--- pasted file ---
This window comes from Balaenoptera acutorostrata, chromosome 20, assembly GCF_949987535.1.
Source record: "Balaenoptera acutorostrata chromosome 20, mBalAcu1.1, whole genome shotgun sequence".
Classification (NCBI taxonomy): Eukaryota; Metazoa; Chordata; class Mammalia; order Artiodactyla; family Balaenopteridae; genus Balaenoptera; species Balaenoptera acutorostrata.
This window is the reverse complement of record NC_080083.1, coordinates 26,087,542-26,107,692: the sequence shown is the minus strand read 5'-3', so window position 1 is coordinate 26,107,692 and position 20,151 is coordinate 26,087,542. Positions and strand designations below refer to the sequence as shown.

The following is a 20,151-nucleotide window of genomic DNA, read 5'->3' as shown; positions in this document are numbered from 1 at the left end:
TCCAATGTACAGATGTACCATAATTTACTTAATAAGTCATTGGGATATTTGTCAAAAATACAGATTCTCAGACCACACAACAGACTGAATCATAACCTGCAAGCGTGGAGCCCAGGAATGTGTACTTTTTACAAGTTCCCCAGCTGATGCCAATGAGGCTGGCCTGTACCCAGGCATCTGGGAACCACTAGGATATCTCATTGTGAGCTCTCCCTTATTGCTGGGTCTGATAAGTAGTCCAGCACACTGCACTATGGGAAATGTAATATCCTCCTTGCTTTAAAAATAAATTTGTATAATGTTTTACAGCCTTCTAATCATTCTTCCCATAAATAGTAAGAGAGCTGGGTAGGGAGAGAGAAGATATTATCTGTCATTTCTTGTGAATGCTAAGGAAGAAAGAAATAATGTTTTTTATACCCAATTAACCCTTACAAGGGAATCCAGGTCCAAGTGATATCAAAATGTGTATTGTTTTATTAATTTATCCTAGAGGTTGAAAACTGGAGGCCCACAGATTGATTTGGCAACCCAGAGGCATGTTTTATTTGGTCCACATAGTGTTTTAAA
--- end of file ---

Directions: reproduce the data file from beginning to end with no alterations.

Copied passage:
This window comes from Balaenoptera acutorostrata, chromosome 20, assembly GCF_949987535.1.
Source record: "Balaenoptera acutorostrata chromosome 20, mBalAcu1.1, whole genome shotgun sequence".
Classification (NCBI taxonomy): Eukaryota; Metazoa; Chordata; class Mammalia; order Artiodactyla; family Balaenopteridae; genus Balaenoptera; species Balaenoptera acutorostrata.
This window is the reverse complement of record NC_080083.1, coordinates 26,087,542-26,107,692: the sequence shown is the minus strand read 5'-3', so window position 1 is coordinate 26,107,692 and position 20,151 is coordinate 26,087,542. Positions and strand designations below refer to the sequence as shown.

The following is a 20,151-nucleotide window of genomic DNA, read 5'->3' as shown; positions in this document are numbered from 1 at the left end:
TCCAATGTACAGATGTACCATAATTTACTTAATAAGTCATTGGGATATTTGTCAAAAATACAGATTCTCAGACCACACAACAGACTGAATCATAACCTGCAAGCGTGGAGCCCAGGAATGTGTACTTTTTACAAGTTCCCCAGCTGATGCCAATGAGGCTGGCCTGTACCCAGGCATCTGGGAACCACTAGGATATCTCATTGTGAGCTCTCCCTTATTGCTGGGTCTGATAAGTAGTCCAGCACACTGCACTATGGGAAATGTAATATCCTCCTTGCTTTAAAAATAAATTTGTATAATGTTTTACAGCCTTCTAATCATTCTTCCCATAAATAGTAAGAGAGCTGGGTAGGGAGAGAGAAGATATTATCTGTCATTTCTTGTGAATGCTAAGGAAGAAAGAAATAATGTTTTTTATACCCAATTAACCCTTACAAGGGAATCCAGGTCCAAGTGATATCAAAATGTGTATTGTTTTATTAATTTATCCTAGAGGTTGAAAACTGGAGGCCCACAGATTGATTTGGCAACCCAGAGGCATGTTTTATTTGGTCCACATAGTGTTTTAAA